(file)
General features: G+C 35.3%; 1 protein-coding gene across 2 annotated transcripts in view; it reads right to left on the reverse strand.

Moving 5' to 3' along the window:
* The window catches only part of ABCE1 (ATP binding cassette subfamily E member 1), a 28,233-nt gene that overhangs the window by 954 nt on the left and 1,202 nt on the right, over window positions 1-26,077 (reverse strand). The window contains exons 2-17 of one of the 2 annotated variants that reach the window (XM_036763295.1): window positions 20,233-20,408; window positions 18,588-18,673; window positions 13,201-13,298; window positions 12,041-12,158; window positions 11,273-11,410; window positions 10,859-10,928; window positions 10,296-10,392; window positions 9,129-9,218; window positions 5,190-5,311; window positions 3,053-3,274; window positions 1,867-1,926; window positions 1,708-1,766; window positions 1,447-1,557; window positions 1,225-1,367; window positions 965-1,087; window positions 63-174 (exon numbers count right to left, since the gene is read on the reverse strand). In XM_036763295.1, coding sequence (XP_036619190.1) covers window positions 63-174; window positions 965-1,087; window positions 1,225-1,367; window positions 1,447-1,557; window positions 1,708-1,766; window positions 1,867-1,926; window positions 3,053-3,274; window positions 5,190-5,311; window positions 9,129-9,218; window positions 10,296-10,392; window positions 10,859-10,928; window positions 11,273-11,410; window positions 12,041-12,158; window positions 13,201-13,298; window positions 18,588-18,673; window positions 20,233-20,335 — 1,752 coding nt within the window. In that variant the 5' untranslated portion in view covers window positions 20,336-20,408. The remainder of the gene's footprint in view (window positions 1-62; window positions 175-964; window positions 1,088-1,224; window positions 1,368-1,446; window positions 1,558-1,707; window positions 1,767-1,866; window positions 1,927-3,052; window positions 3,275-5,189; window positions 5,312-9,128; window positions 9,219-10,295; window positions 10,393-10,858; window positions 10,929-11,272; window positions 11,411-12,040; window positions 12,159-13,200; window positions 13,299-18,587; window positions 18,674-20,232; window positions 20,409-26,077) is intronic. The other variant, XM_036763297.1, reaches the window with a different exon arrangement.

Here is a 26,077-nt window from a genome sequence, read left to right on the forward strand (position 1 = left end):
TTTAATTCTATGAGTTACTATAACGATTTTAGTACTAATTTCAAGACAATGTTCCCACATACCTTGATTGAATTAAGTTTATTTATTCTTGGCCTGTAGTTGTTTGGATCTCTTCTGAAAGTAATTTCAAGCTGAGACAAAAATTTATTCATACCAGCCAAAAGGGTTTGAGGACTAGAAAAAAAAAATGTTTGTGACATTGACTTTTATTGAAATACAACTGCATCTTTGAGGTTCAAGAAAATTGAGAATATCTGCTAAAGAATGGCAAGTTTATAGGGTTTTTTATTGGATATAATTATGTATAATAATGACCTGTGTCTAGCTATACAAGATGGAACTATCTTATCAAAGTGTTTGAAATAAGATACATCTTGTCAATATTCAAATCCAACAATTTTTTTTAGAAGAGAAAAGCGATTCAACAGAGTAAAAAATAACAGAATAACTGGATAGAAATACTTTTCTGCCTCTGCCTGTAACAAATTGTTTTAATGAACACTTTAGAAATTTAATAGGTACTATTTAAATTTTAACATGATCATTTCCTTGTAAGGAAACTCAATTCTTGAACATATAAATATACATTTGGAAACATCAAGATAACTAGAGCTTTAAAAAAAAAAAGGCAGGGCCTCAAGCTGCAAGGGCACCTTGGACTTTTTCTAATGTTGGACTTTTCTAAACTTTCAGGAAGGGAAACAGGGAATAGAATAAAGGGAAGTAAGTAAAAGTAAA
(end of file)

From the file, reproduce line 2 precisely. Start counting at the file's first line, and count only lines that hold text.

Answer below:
Moving 5' to 3' along the window: